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Perseid meteors to light up summer skies

Last Updated on Wednesday, 28 August 2013 07:33
Published on Friday, 09 August 2013 13:25

The evening of 12 August and morning of 13 August see the annual maximum of the Perseids meteor shower. This year prospects for watching this natural firework display are particularly good.

Meteors (popularly known as 'shooting stars') are the result of small particles entering the Earth's atmosphere at high speed. These heat the air around them, causing the characteristic streak of light seen from the ground. For the Perseids the material comes from the tail of Comet Swift-Tuttle, which last passed near the Earth in 1992. This shower of meteors appears to originate from a 'radiant' in the constellation of Perseus, hence the name.

The shower is active each year from around 17 July to 24 August, although for most of that period only a few meteors an hour will be visible. From the UK the best time to see the Perseids shower is likely to be from late evening on 12 August to the morning of 13 August, when as many as 60 meteors perseid vlt smallA Perseid meteor (at left) seen in August 2010 above the four enclosures of the European Southern Observatory’s Very Large Telescope at Paranal, Chile. Credit: ESO / S. Guisard. Click for a larger imagean hour may be seen. This year prospects for the shower are relatively good, as the Moon is a waxing crescent and from most of the UK will have set by 2230 BST, meaning that its light will not interfere significantly with the view.

Unlike many celestial events, meteor showers are straightforward to watch and for most people, the best equipment to use is simply your own eyes. Advice from longstanding meteor observers is to wrap up well and set up a reclining chair to allow you to look up at the sky in comfort. If possible it also helps to be in a dark site away from artificial light and have an unobstructed view of the sky.

Although the number of visible meteors is hard to predict accurately, you can expect to see one at least every few minutes. They mostly appear as fleeting streaks of light lasting less than a second, but the brightest ones leave behind trails of vaporised gases and glowing air molecules that may take a few seconds to fade.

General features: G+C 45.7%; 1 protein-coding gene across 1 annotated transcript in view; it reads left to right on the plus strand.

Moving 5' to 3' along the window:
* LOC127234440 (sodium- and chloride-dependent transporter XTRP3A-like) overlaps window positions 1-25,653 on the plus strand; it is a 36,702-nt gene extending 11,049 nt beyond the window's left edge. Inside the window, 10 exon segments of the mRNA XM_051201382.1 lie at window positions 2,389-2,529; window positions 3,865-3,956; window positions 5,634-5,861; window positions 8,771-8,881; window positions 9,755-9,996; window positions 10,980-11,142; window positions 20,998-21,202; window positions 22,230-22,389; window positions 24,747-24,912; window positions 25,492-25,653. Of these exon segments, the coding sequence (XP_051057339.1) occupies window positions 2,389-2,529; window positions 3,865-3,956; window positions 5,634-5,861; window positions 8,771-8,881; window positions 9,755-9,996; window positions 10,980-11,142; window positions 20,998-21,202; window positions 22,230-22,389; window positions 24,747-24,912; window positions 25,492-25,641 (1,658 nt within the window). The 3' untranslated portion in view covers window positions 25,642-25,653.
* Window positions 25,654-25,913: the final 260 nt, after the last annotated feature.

"Comet Swift-Tuttle won't be visiting our neck of the woods again until the year 2125, but every year we get this beautiful reminder as the Earth ploughs through the debris it leaves in its orbit" said Prof. Alan Fitzsimmons of Queen's University Belfast. "Every meteor is a speck of comet dust vaporising as it enters our atmosphere at 36 miles per second. What a glorious way to go."

 


 

Science contact

Prof. Alan Fitzsimmons
Astrophysics Research Centre
Queen's University Belfast
Tel: +44 (0)2890 973 124
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Media contact

 

Dr Robert Massey
Royal Astronomical Society
Mob: +44 (0)794 124 8035
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Images and captions

https://www.ras.org.uk/images/stories/press/perseid%20vlt.jpg
A Perseid seen in August 2010 above the four enclosures of the European Southern Observatory's Very Large Telescope at Paranal, Chile. Credit: ESO / S. Guisard

https://www.ras.org.uk/images/stories/press/perseid%20iss.jpg
An image of a Perseid seen from above, made by astronaut Ron Garan from the International Space Station in August 2011. Credit: Ron Garan / ISS Expedition 28 Crew / NASA

 


Further information

 

International Meteor Organisation: 2013 calendar
http://www.imo.net/files/data/calendar/cal2013.pdf

 


Notes for editors

 

The Royal Astronomical Society (RAS, www.ras.org.uk), founded in 1820, encourages and promotes the study of astronomy, solar-system science, geophysics and closely related branches of science. The RAS organizes scientific meetings, publishes international research and review journals, recognizes outstanding achievements by the award of medals and prizes, maintains an extensive library, supports education through grants and outreach activities and represents UK astronomy nationally and internationally. Its more than 3500 members (Fellows), a third based overseas, include scientific researchers in universities, observatories and laboratories as well as historians of astronomy and others.

Follow the RAS on Twitter via @royalastrosoc